An analysis by Surgical and Wound Care Company, Molnlycke Health Care, shows that high school and college wrestlers that participate in tournaments are 16 times more likely to be exposed to Methicillin Resistant Staphylococcus aureus (MRSA).
Specifically the analysis shows that based on a potential MRSA colonization rate of 25 percent, the average number of matches each wrestler participates in at a tournament (three) and the number of wrestlers exposed to the tournament wrestler when he or she returns to a practice room (six), the potential exposure rate of MRSA from the tournament increases by approximately 16.
Wrestlers are at a higher risk of skin infections with MRSA due to constant skin-to-skin contact, cuts, and use of shared equipment like wrestling mats.
The National Wrestling Coaches Association (NWCA) has been trying to educate coaches and wrestlers about the risk of skin infections with MRSA.
The NWCA have provided the following tips to help decrease the chance of MRSA infection:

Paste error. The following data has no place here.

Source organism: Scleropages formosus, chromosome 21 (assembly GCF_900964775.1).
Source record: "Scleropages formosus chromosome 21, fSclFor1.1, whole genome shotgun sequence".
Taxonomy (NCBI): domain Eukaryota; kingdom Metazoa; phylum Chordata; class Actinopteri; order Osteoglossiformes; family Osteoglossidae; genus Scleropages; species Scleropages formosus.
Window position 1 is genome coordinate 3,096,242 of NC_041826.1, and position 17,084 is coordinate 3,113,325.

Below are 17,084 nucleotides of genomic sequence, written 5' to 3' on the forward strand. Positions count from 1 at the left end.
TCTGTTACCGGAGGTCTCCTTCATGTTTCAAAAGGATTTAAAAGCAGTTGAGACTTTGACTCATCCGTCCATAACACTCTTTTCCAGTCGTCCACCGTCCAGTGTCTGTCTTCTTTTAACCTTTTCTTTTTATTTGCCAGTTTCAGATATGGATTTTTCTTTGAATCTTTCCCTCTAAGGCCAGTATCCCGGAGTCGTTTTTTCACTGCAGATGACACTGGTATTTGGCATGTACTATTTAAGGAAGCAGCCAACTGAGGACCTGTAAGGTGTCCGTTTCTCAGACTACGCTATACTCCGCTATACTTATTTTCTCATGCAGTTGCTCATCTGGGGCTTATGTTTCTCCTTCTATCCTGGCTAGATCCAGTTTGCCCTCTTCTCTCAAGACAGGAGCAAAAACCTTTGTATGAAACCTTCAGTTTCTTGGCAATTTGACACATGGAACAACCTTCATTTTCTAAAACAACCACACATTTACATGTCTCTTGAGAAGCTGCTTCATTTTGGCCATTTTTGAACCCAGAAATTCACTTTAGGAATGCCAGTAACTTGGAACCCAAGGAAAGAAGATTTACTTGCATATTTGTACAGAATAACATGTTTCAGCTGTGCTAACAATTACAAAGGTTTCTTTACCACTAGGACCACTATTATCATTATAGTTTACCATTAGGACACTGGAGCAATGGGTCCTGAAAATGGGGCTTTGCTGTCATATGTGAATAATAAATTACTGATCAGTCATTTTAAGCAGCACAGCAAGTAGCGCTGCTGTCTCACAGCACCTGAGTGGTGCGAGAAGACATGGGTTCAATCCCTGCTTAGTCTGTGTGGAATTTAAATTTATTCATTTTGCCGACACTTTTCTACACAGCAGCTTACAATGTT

• Wrestlers should shower with an antimicrobial antiseptic soap that contains chlorhexidine gluconate (CHG) prior to the start of the tournament.
• If a shower is not reasonable, at least have wrestlers wash hands, arms and face with an antimicrobial antiseptic soap that contains CHG prior to wrestling. This represents the primary areas of skin to skin contact during the match.
• Use wipes that contain CHG between or during the match when water is not available.
According to the Centers for Disease Control and Prevention, MRSA infections that occur in otherwise healthy people who have not been recently (within the past year) hospitalized or had a medical procedure (such as dialysis, surgery, catheters) are known as community-associated (CA)-MRSA infections. These infections are usually skin infections, such as abscesses, boils, and other pus-filled lesions.